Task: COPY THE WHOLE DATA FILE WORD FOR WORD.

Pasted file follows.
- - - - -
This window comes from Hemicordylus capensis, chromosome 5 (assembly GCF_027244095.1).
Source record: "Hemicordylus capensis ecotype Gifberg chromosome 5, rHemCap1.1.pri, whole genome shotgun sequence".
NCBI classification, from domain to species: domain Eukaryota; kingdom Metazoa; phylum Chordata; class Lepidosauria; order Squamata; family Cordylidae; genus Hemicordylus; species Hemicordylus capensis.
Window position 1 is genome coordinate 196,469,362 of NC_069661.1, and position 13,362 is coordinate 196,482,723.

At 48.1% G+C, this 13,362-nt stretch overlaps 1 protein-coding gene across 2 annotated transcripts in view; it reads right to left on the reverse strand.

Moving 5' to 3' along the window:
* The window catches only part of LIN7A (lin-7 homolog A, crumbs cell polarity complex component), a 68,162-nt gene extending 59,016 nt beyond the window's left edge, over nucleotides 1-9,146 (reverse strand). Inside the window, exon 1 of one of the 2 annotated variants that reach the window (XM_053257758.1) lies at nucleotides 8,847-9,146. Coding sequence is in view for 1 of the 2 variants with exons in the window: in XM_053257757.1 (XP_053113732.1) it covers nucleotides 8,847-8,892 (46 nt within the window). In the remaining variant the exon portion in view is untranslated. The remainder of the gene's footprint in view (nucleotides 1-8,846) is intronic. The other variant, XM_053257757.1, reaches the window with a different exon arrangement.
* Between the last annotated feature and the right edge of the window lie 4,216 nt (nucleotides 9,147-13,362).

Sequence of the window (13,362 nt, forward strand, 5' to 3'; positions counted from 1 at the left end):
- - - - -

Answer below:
This window comes from Hemicordylus capensis, chromosome 5 (assembly GCF_027244095.1).
Source record: "Hemicordylus capensis ecotype Gifberg chromosome 5, rHemCap1.1.pri, whole genome shotgun sequence".
NCBI classification, from domain to species: domain Eukaryota; kingdom Metazoa; phylum Chordata; class Lepidosauria; order Squamata; family Cordylidae; genus Hemicordylus; species Hemicordylus capensis.
Window position 1 is genome coordinate 196,469,362 of NC_069661.1, and position 13,362 is coordinate 196,482,723.

At 48.1% G+C, this 13,362-nt stretch overlaps 1 protein-coding gene across 2 annotated transcripts in view; it reads right to left on the reverse strand.

Moving 5' to 3' along the window:
* The window catches only part of LIN7A (lin-7 homolog A, crumbs cell polarity complex component), a 68,162-nt gene extending 59,016 nt beyond the window's left edge, over nucleotides 1-9,146 (reverse strand). Inside the window, exon 1 of one of the 2 annotated variants that reach the window (XM_053257758.1) lies at nucleotides 8,847-9,146. Coding sequence is in view for 1 of the 2 variants with exons in the window: in XM_053257757.1 (XP_053113732.1) it covers nucleotides 8,847-8,892 (46 nt within the window). In the remaining variant the exon portion in view is untranslated. The remainder of the gene's footprint in view (nucleotides 1-8,846) is intronic. The other variant, XM_053257757.1, reaches the window with a different exon arrangement.
* Between the last annotated feature and the right edge of the window lie 4,216 nt (nucleotides 9,147-13,362).

Sequence of the window (13,362 nt, forward strand, 5' to 3'; positions counted from 1 at the left end):